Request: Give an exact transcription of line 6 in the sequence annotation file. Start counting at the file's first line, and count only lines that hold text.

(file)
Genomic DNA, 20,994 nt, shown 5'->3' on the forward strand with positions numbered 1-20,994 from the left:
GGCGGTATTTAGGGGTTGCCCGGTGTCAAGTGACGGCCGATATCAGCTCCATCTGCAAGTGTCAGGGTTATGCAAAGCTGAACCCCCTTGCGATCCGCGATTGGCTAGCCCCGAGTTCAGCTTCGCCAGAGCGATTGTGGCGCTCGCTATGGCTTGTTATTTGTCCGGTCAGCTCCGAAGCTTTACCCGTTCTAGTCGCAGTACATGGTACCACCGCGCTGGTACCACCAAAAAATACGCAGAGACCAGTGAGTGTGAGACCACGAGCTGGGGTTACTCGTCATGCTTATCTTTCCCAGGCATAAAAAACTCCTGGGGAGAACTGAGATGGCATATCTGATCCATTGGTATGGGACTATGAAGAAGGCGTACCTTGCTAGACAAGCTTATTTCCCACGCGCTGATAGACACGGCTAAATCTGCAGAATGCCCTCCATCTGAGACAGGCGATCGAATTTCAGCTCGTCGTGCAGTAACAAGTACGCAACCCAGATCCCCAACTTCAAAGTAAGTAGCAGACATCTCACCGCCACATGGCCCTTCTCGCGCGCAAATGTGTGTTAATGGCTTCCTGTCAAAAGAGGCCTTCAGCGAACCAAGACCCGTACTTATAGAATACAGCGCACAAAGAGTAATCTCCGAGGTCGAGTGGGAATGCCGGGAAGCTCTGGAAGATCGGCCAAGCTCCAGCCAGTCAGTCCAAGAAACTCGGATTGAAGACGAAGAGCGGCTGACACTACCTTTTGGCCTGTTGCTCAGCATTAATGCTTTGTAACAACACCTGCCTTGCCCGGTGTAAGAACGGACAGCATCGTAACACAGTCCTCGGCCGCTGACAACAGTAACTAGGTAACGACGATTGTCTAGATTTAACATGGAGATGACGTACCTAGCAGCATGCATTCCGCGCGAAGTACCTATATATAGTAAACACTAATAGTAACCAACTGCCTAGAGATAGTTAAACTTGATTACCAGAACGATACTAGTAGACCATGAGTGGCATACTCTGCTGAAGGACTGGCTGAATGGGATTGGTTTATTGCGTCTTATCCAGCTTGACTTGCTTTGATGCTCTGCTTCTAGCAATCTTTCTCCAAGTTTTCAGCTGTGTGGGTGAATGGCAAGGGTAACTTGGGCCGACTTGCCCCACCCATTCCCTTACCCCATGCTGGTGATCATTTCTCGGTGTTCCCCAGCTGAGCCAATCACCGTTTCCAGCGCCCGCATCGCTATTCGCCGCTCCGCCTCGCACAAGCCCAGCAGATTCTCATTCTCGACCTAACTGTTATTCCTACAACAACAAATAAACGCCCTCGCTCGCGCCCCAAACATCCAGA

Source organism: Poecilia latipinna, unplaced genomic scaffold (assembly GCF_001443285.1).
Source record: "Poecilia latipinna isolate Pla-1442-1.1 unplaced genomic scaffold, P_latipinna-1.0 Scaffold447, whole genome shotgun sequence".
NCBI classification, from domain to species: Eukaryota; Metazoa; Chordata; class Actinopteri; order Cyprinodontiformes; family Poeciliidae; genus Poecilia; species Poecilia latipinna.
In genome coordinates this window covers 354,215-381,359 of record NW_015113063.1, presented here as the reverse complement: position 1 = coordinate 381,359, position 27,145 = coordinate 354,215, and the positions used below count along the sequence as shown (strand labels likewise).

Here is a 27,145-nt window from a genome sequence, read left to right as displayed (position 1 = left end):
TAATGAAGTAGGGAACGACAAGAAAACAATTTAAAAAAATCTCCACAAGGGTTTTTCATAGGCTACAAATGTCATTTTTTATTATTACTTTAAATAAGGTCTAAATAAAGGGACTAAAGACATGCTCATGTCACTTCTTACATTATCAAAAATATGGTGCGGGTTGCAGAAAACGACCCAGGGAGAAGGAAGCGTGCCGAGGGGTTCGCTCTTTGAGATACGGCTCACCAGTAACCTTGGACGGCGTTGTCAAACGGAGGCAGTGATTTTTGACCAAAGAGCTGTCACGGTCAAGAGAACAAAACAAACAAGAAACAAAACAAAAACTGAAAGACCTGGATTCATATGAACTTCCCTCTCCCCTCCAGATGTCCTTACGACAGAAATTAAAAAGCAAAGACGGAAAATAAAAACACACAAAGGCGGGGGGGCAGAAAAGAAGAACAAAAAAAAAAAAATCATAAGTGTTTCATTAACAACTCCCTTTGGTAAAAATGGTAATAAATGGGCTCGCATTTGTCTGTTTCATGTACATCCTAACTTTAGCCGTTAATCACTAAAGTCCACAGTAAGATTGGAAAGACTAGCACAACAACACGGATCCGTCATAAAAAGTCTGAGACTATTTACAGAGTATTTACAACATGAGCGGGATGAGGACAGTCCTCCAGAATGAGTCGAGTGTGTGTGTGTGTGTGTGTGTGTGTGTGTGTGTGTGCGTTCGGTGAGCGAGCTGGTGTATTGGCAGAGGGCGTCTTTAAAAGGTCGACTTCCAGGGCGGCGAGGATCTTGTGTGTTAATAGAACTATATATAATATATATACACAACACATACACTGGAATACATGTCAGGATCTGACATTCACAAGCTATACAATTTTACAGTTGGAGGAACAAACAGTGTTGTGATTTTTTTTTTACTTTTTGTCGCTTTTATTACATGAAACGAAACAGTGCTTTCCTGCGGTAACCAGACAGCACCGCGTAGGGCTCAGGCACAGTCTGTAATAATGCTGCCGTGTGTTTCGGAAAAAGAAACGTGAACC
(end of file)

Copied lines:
In genome coordinates this window covers 354,215-381,359 of record NW_015113063.1, presented here as the reverse complement: position 1 = coordinate 381,359, position 27,145 = coordinate 354,215, and the positions used below count along the sequence as shown (strand labels likewise).